Layering up: how graphene is disrupting the sportswear industry

Earlier this year, Novak Djokovic broke the men’s tennis record for the most Grand Slam tournament wins with victory at the French Open. Djokovic achieved this feat using what appeared to be a Head Graphene 360+ Speed Pro racquet.

But all was not as it seemed. Djokovic was actually using his preferred Head PT113B racquet, which isn’t sold on the mass market, painted to look like the Speed Pro, which is readily available for retail. Head were performing a clever marketing illusion to make sure Djokovic showed off the racquet they were more interested in advertising to the public.

What the two racquets do at least have in common is graphene. Head have been early adopters of graphene in their sporting goods and have been including the wonder material into the frame of some of their racquets from as early as 2013. Taking advantage of the unique mechanical properties of graphene, Head have used it to improve mass distribution and reduce structural deformation of their racquets.

Since then, the sporting goods industry has quickly realised the exciting potential graphene has for enhancing the properties of a wide range of apparel and equipment.

To demonstrate this, we investigated the number of patent applications published each year in the fields of sports apparatus and apparel that mention graphene. Looking at the number of patent publications is a valuable tool for gaining an early insight into the amount of innovation in a particular field.


Graphene graph


Our data reveal an explosion in the rate of applications being published each year across all surveyed categories. Starting from about 2014/15, the number of applications which have been published each year has surged dramatically, from mere 10s to 100s each year.

It is interesting to compare these results with our previous report looking at the number of publications in the major areas of graphene adoption: construction, composites, energy storage and electronics. While those fields also show steep rises from around 2015, they appear to have peaked in recent years. The number of publications related to graphene apparatus and apparel is lower than in these principal use areas of graphene. However they have maintained a strong upwards trajectory, reflecting their status as an emerging and rapidly developing field of graphene application. 

This revolution is being spearheaded by companies like Graphene-X, who have recently released their “Everything Proof” clothing series. The outerwear apparel range makes use of Graphene-X’s GRAPHTOUGH™ technology, which uses graphene-integrated nylon to form an impermeable barrier that provides the garments with exceptional waterproofing and abrasion resistance. The result is a material which provides versatile protection across a range of different climates.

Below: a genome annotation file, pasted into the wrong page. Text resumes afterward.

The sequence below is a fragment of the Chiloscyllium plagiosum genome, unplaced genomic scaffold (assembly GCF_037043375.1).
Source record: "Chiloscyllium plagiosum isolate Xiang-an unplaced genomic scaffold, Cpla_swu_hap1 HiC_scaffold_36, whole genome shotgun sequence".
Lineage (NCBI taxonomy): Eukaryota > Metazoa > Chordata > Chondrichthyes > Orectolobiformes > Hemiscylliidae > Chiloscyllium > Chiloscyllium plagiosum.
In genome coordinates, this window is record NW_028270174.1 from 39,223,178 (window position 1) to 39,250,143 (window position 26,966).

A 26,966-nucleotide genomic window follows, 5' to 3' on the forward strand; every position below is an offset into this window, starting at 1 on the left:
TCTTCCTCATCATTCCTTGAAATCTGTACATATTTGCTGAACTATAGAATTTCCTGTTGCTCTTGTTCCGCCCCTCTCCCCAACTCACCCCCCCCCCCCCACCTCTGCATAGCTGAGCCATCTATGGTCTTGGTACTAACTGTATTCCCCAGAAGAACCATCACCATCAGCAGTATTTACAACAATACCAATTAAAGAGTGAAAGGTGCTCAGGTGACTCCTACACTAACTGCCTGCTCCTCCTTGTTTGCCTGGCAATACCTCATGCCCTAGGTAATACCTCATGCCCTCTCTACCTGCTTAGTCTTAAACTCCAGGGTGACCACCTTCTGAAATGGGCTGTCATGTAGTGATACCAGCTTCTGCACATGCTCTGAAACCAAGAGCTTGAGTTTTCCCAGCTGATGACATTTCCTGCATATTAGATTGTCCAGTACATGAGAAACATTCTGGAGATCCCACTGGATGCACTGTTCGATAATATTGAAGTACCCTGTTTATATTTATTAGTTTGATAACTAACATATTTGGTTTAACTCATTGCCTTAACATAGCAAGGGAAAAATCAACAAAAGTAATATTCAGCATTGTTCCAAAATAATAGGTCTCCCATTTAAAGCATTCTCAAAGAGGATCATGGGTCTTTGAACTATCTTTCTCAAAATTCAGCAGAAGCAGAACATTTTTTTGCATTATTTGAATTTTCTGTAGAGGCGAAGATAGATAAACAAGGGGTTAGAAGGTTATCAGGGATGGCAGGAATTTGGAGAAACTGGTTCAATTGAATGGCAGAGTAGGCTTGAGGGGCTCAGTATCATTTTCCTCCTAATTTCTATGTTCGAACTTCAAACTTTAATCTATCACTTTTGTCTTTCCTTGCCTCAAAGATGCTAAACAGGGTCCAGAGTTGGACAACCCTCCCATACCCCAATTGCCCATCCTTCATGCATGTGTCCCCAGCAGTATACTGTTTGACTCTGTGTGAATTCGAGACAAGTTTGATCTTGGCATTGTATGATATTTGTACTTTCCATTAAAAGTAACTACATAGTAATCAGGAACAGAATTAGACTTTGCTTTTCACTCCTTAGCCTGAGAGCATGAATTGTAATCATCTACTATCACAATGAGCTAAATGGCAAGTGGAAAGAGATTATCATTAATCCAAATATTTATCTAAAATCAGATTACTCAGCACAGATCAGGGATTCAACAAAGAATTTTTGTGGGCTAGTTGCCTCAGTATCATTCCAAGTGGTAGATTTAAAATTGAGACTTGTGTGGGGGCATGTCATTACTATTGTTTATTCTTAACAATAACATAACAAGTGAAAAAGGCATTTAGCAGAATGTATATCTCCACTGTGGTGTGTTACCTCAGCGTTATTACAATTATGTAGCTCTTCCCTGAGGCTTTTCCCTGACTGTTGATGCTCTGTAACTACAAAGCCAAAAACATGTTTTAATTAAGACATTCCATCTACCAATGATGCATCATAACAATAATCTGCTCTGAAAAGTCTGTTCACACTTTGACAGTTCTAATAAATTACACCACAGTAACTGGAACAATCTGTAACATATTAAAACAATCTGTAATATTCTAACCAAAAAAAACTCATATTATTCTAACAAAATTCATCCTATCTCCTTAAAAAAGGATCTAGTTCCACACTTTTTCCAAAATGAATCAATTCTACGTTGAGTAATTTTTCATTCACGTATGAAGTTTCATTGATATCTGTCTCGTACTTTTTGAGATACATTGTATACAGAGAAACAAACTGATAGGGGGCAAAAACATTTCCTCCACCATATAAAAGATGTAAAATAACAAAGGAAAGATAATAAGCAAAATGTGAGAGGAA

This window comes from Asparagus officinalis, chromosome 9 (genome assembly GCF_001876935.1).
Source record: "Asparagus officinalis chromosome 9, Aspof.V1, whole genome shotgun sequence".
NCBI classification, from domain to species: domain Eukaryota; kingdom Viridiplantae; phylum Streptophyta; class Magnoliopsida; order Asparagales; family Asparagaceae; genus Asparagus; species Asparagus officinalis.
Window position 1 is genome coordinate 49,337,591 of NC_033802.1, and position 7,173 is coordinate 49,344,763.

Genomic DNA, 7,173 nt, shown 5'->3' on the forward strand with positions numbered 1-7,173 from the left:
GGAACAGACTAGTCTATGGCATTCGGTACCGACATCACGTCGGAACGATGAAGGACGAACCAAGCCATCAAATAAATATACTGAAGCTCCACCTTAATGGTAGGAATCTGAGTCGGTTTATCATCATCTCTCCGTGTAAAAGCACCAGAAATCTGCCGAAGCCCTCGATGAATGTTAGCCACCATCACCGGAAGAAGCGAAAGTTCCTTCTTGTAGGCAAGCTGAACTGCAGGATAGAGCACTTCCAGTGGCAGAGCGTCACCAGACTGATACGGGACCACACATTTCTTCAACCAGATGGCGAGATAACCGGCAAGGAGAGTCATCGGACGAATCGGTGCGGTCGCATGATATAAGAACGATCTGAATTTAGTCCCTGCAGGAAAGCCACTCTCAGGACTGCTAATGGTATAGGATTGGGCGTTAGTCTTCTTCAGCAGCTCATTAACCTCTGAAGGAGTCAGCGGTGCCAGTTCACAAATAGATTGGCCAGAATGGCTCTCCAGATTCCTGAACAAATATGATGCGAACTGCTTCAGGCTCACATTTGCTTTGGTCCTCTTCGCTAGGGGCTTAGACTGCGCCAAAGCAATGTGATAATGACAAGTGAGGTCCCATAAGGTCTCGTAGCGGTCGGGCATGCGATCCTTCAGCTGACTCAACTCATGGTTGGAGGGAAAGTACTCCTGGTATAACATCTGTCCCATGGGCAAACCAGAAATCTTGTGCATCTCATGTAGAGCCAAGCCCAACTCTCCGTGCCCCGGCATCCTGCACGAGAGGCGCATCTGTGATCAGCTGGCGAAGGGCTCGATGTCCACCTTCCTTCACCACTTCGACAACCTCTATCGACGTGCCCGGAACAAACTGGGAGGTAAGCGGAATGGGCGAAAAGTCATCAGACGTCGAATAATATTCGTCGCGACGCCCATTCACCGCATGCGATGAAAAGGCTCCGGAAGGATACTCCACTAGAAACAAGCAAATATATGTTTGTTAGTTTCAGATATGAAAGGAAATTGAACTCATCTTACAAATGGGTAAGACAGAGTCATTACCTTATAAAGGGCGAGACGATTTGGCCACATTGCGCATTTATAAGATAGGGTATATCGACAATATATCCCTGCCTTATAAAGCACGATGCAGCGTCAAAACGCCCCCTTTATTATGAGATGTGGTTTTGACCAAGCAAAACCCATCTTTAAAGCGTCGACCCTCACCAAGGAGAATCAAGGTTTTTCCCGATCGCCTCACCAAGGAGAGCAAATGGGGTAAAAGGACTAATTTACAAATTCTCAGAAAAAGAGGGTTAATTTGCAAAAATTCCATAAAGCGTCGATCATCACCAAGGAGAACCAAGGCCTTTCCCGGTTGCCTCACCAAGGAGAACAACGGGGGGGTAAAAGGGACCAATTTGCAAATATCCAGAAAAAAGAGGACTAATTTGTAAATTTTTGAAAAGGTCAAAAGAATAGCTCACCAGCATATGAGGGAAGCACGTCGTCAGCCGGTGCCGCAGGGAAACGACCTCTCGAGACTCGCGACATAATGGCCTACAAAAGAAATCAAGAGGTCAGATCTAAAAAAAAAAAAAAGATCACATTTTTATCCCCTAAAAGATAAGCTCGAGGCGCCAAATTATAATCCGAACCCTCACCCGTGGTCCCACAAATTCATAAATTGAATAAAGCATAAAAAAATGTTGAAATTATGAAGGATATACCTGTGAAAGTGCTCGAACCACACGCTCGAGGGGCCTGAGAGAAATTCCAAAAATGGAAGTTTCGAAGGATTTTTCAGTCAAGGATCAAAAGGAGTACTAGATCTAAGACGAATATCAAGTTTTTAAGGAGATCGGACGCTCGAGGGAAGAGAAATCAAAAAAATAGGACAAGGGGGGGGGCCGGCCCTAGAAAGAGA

Reliance Industries have, for their part, launched a graphene enabled fabrics brand known as HEXaREL™. Currently focused on performance sportswear goods, HEXaREL promises to expand into the athleisure and workwear markets. The brand’s technology exploits the viricidal, bactericidal and fungicidal properties of graphene to reduce the risk of odour and infection from their clothing. The apparel range also takes advantage of the extraordinary electrical conductivity of graphene to prevent electric shocks from static electricity, which is particularly troublesome in polyester garments.

It isn’t only new companies that are pressing forward with functional graphene-enhanced clothing. German polyester manufacturer Trevira, who have been manufacturing polyesters for over 75 years, have partnered with the University of Cambridge and the Finnish research centre VTT to produce a lightweight, electrically conductive yarn incorporating graphene.


The future is bright for the graphene-enhanced sporting goods industry. New innovators continue to demonstrate that graphene can be used to enhance several properties of textiles, often all at once, to produce multifunctional garments that excel in everyday use as well as in extreme environments.

Currently, many graphene-enhanced sporting goods are priced to meet demand at the professional or upper-amateur level. As the quality and cost of graphene continue to become more favourable to manufacturers, we can expect to see a continued shift to the larger mid-range market. Movement in this direction has already begun, with sporting apparel giants Umbro and Reebok having recently released more affordable ranges of graphene-enhanced sportswear.

It might not be long before we are all making the most of graphene when we go for a run, visit the gym, or play a game of tennis.



Data was collected from Espacenet Advanced Search. Measured categories correspond to the IPC3 classifications A41 (wearing apparel); A43 (footwear); D01 (threads or fibres); D02 (yarn materials); D03 (weaved materials); D04 (braided materials); D06 (flexible materials and textile treatment); and A63 (sports and games apparatus).

Results were restricted to hits in a given year that mention graphene and at least one of the following terms: sport; sports; sportswear; exercise; exercising; training; gym; gymnasium; gymwear; athletics; tennis; golf; football; soccer; cricket; hockey; volleyball; basketball; baseball; rugby; running; fishing; snooker; ski; skiing.